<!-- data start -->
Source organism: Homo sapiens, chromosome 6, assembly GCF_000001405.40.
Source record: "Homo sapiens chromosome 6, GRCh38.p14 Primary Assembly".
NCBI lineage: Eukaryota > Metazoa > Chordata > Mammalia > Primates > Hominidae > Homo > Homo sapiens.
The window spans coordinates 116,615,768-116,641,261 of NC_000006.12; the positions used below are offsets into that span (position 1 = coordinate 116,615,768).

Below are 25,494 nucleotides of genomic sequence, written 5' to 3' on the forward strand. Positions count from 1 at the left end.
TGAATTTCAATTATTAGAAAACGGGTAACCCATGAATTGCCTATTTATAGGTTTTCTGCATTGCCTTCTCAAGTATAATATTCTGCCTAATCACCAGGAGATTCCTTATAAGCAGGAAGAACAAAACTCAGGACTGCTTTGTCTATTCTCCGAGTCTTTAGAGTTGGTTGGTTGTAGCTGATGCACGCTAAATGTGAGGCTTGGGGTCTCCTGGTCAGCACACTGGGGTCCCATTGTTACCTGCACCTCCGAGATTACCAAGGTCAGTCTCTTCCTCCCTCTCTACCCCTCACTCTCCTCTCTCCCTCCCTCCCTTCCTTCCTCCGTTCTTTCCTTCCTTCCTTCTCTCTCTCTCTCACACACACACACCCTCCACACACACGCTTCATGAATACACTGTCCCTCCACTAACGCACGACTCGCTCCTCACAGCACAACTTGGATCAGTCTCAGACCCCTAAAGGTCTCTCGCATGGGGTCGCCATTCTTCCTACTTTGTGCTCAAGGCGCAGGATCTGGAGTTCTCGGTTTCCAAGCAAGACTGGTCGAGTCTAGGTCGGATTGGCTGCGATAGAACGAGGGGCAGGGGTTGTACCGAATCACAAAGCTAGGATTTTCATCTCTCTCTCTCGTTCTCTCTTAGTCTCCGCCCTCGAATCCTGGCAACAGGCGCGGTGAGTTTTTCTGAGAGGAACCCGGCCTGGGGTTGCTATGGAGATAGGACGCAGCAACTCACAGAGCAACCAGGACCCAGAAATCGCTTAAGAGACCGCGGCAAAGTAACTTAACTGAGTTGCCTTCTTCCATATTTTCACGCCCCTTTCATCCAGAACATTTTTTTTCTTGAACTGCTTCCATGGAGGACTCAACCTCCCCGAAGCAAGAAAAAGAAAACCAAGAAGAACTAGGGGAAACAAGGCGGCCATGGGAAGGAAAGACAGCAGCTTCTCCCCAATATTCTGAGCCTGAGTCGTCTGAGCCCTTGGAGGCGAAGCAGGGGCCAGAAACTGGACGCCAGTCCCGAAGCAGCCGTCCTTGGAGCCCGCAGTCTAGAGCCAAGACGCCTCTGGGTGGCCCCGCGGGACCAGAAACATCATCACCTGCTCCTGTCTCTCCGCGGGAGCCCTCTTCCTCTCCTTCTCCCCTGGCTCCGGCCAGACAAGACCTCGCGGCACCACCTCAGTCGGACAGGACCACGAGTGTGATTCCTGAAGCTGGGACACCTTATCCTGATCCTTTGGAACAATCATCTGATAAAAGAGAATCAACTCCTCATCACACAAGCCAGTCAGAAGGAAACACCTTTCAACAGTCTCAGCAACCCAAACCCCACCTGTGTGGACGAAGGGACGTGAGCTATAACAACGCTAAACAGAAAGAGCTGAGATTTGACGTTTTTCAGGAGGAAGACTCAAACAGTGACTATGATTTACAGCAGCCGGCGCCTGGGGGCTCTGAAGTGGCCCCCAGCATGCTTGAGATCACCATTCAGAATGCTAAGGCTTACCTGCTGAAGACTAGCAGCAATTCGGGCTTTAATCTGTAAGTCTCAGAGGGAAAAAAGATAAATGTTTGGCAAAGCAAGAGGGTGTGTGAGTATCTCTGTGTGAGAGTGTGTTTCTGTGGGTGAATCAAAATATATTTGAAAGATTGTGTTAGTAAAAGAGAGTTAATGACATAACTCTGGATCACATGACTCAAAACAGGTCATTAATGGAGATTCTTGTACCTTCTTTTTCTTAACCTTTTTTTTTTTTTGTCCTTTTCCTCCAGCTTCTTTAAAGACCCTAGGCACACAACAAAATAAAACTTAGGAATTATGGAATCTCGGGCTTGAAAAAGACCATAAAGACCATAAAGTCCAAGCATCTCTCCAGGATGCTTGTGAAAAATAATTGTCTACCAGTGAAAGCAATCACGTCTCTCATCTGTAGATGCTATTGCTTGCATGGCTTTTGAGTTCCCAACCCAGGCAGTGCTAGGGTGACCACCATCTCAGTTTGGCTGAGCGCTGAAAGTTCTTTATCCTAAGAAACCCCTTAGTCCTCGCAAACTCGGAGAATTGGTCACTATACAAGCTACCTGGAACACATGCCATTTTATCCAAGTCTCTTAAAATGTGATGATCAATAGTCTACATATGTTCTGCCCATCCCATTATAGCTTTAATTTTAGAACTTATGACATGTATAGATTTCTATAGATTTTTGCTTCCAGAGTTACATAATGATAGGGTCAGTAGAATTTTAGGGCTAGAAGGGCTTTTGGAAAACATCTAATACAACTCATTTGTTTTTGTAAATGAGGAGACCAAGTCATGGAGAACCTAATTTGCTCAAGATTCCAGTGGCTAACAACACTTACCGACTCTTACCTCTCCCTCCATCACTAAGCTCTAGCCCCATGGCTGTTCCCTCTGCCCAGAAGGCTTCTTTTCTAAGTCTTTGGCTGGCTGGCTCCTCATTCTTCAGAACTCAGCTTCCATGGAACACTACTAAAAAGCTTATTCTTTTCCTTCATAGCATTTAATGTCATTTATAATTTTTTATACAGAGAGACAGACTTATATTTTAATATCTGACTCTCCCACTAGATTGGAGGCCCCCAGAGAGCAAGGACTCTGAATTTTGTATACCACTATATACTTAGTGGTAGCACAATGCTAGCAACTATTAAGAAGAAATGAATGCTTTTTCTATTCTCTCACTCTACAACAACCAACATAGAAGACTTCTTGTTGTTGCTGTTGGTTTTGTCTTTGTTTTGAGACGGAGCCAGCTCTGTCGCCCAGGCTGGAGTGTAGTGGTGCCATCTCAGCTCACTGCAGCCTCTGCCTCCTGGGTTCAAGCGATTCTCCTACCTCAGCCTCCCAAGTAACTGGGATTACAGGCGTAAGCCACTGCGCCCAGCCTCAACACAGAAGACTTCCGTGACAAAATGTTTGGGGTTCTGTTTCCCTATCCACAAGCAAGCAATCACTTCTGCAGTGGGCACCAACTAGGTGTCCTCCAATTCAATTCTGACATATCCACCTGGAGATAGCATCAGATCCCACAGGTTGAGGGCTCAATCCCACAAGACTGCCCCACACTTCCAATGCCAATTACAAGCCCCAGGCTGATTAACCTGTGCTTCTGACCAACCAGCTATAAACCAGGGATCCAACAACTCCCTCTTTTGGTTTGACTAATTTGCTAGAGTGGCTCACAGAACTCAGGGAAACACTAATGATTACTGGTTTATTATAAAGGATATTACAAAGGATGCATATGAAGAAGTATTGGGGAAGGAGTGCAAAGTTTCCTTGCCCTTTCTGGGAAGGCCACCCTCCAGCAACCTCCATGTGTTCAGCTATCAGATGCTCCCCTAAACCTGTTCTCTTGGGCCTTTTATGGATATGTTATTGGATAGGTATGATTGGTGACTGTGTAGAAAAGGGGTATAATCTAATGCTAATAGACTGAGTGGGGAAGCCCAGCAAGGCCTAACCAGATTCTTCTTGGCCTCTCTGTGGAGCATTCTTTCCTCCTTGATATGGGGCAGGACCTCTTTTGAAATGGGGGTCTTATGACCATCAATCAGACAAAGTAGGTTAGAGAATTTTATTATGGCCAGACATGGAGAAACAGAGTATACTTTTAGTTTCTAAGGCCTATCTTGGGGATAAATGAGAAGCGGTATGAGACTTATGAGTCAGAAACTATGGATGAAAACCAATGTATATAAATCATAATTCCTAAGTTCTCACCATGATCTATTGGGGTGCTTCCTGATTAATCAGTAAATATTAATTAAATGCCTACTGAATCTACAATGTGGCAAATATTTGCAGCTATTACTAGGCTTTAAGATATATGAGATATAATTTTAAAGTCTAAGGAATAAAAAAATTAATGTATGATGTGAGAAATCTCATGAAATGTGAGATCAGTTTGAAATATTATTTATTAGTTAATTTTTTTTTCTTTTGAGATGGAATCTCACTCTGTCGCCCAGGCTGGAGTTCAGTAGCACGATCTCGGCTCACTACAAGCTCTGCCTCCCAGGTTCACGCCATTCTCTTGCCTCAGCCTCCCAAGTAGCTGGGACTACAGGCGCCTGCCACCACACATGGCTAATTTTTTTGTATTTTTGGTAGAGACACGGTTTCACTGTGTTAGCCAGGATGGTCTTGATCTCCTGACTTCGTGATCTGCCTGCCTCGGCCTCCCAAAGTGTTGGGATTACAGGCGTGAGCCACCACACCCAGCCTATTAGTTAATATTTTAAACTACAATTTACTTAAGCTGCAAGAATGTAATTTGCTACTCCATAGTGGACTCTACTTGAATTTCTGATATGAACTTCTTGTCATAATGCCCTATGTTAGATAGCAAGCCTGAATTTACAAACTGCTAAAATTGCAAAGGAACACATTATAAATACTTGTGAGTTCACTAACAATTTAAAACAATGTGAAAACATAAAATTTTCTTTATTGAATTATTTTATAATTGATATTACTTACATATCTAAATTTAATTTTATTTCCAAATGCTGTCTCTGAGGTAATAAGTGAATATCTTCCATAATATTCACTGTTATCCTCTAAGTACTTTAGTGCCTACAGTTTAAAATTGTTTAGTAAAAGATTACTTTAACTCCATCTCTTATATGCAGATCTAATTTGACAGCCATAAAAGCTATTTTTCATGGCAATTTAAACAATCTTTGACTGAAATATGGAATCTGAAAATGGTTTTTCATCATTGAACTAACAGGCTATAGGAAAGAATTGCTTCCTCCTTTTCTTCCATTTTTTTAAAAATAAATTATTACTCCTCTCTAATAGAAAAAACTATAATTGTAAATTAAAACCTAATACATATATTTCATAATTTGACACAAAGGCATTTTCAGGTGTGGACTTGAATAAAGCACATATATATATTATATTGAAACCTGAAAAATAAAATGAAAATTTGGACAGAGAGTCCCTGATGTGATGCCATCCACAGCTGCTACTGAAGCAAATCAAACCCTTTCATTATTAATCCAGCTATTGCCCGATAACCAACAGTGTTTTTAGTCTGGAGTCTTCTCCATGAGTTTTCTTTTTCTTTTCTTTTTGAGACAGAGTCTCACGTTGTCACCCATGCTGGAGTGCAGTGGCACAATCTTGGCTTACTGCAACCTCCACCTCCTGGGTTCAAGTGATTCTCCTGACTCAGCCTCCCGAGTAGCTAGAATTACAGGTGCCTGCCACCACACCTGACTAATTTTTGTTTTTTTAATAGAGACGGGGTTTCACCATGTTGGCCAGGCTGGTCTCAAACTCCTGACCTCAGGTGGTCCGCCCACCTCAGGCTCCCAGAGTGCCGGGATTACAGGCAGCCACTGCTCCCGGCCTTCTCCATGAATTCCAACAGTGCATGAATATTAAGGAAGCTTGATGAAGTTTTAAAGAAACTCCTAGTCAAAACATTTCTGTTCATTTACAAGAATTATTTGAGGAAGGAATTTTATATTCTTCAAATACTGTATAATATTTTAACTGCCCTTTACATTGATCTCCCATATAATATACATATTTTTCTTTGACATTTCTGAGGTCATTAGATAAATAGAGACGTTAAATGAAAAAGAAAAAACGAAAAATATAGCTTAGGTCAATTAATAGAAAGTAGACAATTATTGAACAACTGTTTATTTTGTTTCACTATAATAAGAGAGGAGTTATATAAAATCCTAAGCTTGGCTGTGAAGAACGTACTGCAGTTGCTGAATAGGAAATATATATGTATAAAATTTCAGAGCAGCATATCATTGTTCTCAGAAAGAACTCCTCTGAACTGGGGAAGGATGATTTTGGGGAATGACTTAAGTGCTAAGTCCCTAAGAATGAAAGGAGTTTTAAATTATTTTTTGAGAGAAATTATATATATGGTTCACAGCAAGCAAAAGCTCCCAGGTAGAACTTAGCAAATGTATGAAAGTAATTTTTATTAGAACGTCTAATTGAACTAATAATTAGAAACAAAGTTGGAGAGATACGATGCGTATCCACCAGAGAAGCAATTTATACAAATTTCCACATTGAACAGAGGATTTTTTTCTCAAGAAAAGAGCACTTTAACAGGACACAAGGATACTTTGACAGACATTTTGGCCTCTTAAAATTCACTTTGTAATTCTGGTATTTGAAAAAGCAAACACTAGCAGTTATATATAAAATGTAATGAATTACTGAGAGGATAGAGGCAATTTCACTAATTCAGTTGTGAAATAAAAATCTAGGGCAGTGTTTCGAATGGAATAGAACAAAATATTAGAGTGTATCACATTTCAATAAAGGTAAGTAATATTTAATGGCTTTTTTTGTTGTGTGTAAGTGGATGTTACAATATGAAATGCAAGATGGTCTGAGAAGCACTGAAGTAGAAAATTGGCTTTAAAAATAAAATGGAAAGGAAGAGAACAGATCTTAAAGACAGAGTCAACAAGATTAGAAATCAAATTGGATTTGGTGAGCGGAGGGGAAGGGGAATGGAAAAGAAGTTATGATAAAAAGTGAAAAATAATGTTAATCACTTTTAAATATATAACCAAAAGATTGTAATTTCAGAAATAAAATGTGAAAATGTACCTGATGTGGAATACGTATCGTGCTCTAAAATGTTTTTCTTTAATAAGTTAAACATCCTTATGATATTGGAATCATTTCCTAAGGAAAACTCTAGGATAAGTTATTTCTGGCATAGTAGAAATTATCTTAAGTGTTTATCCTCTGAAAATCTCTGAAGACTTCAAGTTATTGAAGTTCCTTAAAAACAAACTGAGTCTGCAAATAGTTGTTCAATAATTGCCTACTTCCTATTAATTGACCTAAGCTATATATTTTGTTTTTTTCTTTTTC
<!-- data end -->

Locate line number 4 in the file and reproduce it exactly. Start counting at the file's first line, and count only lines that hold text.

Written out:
The window spans coordinates 116,615,768-116,641,261 of NC_000006.12; the positions used below are offsets into that span (position 1 = coordinate 116,615,768).